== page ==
Have you consulted with a bankruptcy lawyer? I am adding this question to that category for you.
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You wrote, " Should I include my father's information in my bankruptcy case? I live with him but I receive family assistance and food stamps to take care of myself and my son. We do not share resources."
A: If your father contributes to common expenses, you will list that Information in the means test and on Schedule I, "Income" and Schedule I, "Income".
When filing bankruptcy, any source of income, or in-kind contribution to the filer, must be included. For example, if any household expenses are shared, those must be included. If a household occupant, or other person, regularly pays for gasoline, electrical, cable,etc . . .such must be properly noted and disclosed.
Some bankruptcy trustees may request, or like to see, an affidavit clearly stating, or explaining, any form of financial contribution, to the filer/debtor that is not wages, social security, unemployment, or documented form of income. Such can be filed with the case as a "pay advice." Ultimately, with bankruptcy, it is always best to over-disclose, if there is such a thing, instead of risking leaving out important and relevant information.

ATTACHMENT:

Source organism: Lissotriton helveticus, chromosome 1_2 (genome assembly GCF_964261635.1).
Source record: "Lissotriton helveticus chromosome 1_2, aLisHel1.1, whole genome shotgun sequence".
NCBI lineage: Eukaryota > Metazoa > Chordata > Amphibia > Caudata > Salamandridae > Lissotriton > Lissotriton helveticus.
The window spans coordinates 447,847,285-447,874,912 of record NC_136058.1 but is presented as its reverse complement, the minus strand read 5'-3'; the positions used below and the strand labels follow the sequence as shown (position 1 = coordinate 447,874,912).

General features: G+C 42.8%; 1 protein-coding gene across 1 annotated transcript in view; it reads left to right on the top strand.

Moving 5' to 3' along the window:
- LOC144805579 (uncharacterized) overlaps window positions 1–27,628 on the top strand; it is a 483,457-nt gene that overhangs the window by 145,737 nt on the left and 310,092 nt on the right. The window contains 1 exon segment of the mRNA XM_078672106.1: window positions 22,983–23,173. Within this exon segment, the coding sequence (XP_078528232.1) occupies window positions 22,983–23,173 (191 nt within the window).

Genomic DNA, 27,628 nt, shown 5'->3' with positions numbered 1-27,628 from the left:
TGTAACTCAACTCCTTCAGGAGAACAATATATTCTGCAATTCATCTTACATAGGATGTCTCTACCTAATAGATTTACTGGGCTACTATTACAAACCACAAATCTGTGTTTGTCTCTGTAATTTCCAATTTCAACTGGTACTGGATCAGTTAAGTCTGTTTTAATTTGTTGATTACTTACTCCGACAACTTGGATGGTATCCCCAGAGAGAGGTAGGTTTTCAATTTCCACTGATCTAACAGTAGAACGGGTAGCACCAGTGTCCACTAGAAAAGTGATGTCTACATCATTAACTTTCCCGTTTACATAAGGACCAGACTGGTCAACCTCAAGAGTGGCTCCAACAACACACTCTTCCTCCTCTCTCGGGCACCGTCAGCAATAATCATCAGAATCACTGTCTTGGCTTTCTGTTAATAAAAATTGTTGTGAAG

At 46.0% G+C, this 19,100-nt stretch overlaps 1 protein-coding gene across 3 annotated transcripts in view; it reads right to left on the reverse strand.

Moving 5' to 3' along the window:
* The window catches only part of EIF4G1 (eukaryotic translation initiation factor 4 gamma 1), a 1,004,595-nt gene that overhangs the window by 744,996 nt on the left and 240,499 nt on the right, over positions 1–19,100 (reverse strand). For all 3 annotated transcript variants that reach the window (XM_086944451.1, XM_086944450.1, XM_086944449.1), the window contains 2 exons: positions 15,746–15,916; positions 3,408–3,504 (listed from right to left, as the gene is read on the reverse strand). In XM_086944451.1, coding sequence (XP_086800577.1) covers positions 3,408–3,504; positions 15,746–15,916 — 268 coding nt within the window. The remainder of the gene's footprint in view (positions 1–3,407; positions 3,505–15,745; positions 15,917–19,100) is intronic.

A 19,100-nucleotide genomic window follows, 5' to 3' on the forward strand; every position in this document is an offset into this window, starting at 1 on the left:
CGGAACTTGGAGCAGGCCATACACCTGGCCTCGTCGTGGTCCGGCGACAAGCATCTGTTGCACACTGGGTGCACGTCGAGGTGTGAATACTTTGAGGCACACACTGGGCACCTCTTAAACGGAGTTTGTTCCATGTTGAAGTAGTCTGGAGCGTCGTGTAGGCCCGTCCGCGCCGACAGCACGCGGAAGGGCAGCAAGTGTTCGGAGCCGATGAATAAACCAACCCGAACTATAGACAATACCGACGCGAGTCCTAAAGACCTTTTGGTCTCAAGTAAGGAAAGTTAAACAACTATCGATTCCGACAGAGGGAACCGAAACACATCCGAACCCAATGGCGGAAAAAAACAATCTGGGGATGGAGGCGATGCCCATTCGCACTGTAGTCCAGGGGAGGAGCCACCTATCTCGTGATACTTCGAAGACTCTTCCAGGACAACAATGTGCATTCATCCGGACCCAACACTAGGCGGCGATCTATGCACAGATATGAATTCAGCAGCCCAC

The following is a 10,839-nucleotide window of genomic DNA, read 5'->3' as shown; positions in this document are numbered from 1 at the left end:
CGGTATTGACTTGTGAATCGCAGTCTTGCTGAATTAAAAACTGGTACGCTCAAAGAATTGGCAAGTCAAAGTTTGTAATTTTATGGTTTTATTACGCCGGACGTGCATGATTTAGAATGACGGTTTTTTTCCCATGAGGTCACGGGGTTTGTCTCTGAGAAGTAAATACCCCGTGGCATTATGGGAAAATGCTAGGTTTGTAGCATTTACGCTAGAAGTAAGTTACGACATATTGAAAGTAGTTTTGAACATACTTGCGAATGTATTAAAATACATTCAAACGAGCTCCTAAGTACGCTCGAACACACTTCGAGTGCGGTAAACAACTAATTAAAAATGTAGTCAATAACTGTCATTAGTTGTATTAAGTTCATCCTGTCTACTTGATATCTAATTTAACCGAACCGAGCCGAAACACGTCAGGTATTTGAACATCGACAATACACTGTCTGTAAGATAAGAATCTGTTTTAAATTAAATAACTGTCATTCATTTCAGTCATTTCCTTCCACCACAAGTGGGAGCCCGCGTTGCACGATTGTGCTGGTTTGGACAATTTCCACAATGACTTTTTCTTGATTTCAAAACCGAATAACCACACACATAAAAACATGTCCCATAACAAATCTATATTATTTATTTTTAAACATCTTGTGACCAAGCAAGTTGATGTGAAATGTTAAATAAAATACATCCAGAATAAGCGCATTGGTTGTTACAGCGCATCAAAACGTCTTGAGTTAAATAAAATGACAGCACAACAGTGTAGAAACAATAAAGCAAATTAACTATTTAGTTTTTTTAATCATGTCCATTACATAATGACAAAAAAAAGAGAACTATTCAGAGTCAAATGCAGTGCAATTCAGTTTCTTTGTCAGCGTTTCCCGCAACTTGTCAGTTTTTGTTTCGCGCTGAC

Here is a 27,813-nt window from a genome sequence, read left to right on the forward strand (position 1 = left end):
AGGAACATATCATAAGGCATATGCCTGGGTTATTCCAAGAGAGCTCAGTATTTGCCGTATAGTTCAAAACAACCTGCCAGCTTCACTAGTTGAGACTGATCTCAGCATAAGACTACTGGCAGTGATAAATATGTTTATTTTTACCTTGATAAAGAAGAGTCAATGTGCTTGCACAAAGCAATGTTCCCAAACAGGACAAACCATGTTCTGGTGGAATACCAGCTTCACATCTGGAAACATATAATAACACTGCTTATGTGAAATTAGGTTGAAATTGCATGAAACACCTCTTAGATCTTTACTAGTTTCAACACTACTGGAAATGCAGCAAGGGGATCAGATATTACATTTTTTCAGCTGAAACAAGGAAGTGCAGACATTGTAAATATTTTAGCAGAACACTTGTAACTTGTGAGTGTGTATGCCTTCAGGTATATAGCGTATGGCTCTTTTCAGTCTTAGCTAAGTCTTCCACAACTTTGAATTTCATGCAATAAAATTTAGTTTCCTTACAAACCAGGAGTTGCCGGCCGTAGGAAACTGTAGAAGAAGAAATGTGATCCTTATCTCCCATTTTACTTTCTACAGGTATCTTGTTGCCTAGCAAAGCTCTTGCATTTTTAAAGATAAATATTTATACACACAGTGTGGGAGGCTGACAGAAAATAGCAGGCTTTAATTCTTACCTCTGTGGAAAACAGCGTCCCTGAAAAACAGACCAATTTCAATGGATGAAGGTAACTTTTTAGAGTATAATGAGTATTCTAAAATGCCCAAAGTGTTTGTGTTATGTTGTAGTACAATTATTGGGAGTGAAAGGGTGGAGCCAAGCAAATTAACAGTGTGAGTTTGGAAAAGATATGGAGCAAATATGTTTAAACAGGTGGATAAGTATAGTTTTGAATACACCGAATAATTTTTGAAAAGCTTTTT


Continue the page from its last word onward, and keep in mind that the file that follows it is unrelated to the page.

Notably, this is general information on this issue. Bankruptcy is very detail intensive and, so, it is always best to proceed with an attorney in order to adhere to all requirements and get the maximum benefit of filing.
I wish you well with resolving your issue.
NOTE: This information is provided for general legal information only and does not constitute advice. It does not address specific, personal issues as there is no direct contact with the questioner nor a review of any applicable documents. This response of general legal information does not create an attorney-client relationship. You are strongly advised to consult with an attorney in-person. The Brown Law Office, LLC is a private law firm managed by Tina L. Brown, solo practitioner, and providing legal representation for consumer debtors under the United States Bankruptcy Code, some general consumer matters, defense of tenants in rental matters with a particular emphasis upon income based housing, and simple estate planning matters.